The family of Felisha Jackson and James Williams, along with their children Semaj, 6, and Mekhi, 4, received a Mercury Sable from D.C. nonprofit Family Matters through its Ways to Work program. (Evy Mages/For Capital Business)

How important is a car to success on the job?

Plenty, Family Matters of Greater Washington thinks.

Through a partnership with Wal-Mart and PNC Bank, and backed in part by a federal grant, the local nonprofit has teamed with a Milwaukee-based charity called Ways to Work to give 200 poor families up to $6,000 to buy a used car.

Program officials said they believe access to a car helps struggling families cut down on absences from work and allows them to spend more time at home.

“I had a client say she almost lost her job not because she was bad but because she couldn’t get there,” said Tonya Jackson Smallwood, chief executive of Family Matters of Greater Washington, which piloted the effort in the District last year. “From an employment perspective, 94 percent of our clients end up maintaining or improving on the job. More than two-thirds cite that their absenteeism has been reduced.”

Tonya Jackson Smallwood, Family Matters’ chief executive. (Evy Mages/For Capital Business)

Program participants are required to take financial literacy classes and receive counseling while in the program, which grants 30 months to complete the loan payment. Nonprofit officials say the average payment is $200 each month with a flat 8 percent interest rate. The program also provides a maximum of $1,500 to participating families whose car needs repairs. Eligibility is limited to families that earn less than 80 percent of the local median income.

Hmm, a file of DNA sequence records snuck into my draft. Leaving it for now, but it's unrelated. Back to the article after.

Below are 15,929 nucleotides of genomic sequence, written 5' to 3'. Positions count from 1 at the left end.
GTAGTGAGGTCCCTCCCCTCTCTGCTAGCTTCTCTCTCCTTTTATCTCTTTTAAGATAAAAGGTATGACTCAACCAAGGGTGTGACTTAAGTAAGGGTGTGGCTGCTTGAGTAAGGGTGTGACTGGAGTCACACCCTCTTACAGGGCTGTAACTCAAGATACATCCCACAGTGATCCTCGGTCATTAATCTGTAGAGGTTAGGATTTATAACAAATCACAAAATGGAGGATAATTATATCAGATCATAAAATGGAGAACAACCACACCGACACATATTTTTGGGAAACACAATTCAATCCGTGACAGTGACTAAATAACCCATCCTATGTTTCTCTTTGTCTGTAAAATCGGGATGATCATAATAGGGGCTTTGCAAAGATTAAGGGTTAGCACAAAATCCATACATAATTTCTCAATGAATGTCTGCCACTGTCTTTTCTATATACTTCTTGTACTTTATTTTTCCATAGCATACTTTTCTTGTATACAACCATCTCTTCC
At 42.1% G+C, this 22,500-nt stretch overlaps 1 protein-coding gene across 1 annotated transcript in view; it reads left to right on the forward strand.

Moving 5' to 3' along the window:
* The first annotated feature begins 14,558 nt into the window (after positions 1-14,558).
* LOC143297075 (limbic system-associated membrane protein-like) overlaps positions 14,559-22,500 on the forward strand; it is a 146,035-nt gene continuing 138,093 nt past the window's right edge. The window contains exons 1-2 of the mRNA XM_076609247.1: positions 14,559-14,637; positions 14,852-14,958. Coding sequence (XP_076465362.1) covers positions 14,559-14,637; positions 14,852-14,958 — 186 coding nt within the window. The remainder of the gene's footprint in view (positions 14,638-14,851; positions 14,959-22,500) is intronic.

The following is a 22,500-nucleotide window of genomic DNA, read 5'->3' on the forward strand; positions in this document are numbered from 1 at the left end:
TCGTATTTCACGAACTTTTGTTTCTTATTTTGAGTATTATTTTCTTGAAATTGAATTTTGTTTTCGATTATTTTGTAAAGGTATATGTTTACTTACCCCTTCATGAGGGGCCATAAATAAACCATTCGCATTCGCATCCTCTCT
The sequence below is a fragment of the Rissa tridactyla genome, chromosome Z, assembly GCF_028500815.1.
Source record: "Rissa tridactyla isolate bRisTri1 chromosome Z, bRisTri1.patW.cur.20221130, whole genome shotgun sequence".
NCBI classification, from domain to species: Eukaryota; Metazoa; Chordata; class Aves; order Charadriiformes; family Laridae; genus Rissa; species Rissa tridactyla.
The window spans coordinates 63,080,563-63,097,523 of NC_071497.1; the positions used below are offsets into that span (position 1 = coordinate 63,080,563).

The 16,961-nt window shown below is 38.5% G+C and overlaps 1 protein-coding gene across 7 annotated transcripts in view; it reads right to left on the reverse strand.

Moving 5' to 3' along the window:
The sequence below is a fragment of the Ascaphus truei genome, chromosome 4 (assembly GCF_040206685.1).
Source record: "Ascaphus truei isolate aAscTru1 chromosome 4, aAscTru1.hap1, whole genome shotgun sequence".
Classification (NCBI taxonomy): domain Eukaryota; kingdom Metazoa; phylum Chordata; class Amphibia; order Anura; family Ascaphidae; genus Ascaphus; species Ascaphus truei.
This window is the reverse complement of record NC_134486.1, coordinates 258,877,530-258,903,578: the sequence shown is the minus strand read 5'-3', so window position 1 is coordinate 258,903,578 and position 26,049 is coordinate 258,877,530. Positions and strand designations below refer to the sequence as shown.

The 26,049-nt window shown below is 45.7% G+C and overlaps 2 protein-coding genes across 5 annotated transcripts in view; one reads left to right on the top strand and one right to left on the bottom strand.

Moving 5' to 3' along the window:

Family Matters did a soft launch in the District in 2011, providing loans to 50 families that responded to flyers and word of mouth. It has now begun taking applications for this year’s recipients.

The nonprofit is looking to secure more financial assistance. Though Ways to Work provides District-based Family Matters with the money to loan to families, Family Matters actually serves as guarantor if the loans are not repaid. Also, after hiring two full-time and one part-time employees and putting up marketing and other operating expenses, nonprofit officials estimate the cost of the program to be $350,000 each year, of which $250,000 came from its budget.

Wal-Mart gave the District program a $150,000 grant over three years as part of a $4 million effort to expand the car loan program across the country.

“They have incredible data that they’ve collected that measures the impact on lives by providing reliable transportation for low-income, underemployed individuals,” said Michelle Gilliard, director of the Wal-Mart Foundation.

Ways to Work created the program in 1984, operating exclusively in Wisconsin until it expanded nationally in 2005 securing investors such as Prudential, Bank of America, the Annie E. Casey Foundation and the Kresge Foundation to provide the loan capital.

Program officials say the 8 percent interest that families pay on the loans covers 40 percent of Ways to Work operating costs.

“We’re a very unique approach to community reinvestment lending,” said Jeffrey Faulkner, president of Ways to Work. “There’s a lot of demand in our investment pool because of the risk model.”